You might notice rapid switching at these times as well as behavior that is confusing or seemingly unrelated to the outward experience. Since the energy you activate with your desires can hook up in the energy field in countless ways, you won't be able to predict how your desires will be met. However, you can know which of the opportunities available to you will connect you with your desires by following a daily practice of listening to your inner guidance. Knowing yourself and paying frequent attention to your inner guidance are the essential tools for your success. If, for example, you are having a challenge with one of your children, you want to be the best, most helpful parent that you can be. This won't come from a one-and-done moment of inspiration. It will arise from a daily practice of being clear about your desires and listening to your inner wisdom for what action to take. Perhaps one day you feel a strong knowing that your child needs to be listened to, and that is a match for your child sharing their challenges with you. Perhaps the next day you have a sudden insight about their difficulty and come up with an idea of how to help. Being a helpful parent is a daily process of tuning in to your desires as well as your inner wisdom about what is a match that day with your child's wants and needs. Let's say you want to go back to school so you can learn new skills for a different career. Chronic patients are to stay out of hospitals, because it costs a lot. And when in the clinic, they are to receive care from lower paid professionals. Cost is everything. The images, the very language is financial. Well, darn it, good care is expensive. Money talk doesn't accurately describe care; When I learned to become a psychiatrist, I learned to practice the best care I am capable of giving. It was a magical experience, like an artist in an atelier slowly working to perfect her work. It was--enchanting.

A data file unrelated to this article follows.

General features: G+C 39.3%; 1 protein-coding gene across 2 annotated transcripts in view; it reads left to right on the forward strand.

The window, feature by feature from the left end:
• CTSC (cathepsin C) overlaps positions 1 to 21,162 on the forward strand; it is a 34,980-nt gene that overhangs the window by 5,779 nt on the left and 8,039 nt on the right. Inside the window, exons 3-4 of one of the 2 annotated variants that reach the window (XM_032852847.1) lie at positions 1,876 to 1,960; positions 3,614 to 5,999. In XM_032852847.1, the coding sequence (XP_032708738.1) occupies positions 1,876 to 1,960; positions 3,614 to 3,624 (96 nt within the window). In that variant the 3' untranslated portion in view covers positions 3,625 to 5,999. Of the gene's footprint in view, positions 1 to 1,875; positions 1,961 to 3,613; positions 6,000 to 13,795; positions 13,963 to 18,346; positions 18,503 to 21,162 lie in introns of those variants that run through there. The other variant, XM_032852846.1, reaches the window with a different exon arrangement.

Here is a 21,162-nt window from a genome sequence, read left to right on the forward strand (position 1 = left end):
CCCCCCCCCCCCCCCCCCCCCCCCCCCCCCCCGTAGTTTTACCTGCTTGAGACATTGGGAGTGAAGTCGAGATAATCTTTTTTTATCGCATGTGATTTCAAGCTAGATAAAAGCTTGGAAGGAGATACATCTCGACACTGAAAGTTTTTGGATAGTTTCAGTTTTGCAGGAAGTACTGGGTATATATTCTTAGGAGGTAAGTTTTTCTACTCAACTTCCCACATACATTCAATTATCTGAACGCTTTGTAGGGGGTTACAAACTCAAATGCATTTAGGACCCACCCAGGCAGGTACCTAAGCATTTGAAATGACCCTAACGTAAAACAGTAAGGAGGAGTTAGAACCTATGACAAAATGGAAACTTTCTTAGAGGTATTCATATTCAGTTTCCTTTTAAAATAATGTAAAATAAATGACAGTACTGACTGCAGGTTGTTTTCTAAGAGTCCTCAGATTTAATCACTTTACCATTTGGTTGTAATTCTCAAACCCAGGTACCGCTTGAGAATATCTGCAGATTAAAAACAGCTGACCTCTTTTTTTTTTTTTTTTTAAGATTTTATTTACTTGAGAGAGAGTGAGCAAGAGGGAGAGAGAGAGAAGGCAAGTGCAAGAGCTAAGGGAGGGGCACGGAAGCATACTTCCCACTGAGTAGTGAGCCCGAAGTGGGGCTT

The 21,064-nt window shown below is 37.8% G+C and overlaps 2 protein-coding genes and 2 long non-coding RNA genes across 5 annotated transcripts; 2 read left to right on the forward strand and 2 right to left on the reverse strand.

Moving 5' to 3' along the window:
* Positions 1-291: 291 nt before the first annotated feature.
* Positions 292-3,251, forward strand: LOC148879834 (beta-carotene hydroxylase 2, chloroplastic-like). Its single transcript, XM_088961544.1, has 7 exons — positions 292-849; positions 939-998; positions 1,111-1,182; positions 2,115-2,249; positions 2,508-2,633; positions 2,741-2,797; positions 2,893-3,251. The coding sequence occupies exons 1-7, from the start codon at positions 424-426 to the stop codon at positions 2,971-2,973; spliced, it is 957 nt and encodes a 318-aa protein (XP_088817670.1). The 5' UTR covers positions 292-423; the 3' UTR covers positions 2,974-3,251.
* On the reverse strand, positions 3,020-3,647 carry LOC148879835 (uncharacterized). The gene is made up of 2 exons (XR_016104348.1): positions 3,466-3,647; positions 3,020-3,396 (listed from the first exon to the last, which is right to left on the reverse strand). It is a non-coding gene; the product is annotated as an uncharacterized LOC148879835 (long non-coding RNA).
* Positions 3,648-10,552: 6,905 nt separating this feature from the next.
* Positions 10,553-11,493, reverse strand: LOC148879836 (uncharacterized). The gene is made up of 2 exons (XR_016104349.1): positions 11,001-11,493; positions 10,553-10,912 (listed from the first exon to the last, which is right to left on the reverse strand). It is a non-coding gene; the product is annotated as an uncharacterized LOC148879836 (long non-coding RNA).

Now it's disenchantment, like being a worker in a factory turning out a standardized assembly-line product. At its most extreme, internal conflicts can lead to impulsive acting out or self-harm (drinking, rage, cutting, bingeing, and purging). People describe this internal experience in different ways, but all agree that it is a difficult and often frightening place to be. Some people talk about wanting to get little so that someone will comfort them. Others talk about wanting to isolate so that no one will see what they are going through. Almost without exception there is a pervasive sense of shame, not only about being DID but also about even being alive. People with DID need to be encouraged to reach out to friends, family, or other support people whom they know to be safe when they are struggling internally, yet shame often keeps them from doing so. For many, there is a fear that sharing that deep hurt and internal struggle will only serve to leave them vulnerable to rejection from the people they care about the most. He shouldn't have to live like this. He does not even believe I have DID. Nobody wants to be friends with someone who has so many problems. You will want to let your inner GPS guide help you. You will want to seek guidance and confirmation about which career choice will be a good match for you at this stage in your life. You will want to envision success with your schooling and seek guidance about the best time to start that process. For example, when I was doing research for this article, I knew I needed help from publishing experts on how to go about getting it published and achieving my dreams. I was aware of a writers' workshop put on by Hay House that I knew would be helpful for me. When I checked with my inner guidance about going to that workshop, I felt a strong nudge of No, not yet. I felt in harmony with that answer because when I gathered information about the amount of work that would be required when I jumped into that opportunity, I knew I wasn't quite ready for it. So I continued with my research and writing and regularly checked in with my inner guidance about the best timing for going to the workshop. About two years later when I was checking with my inner GPS, I received a great big Yes, now!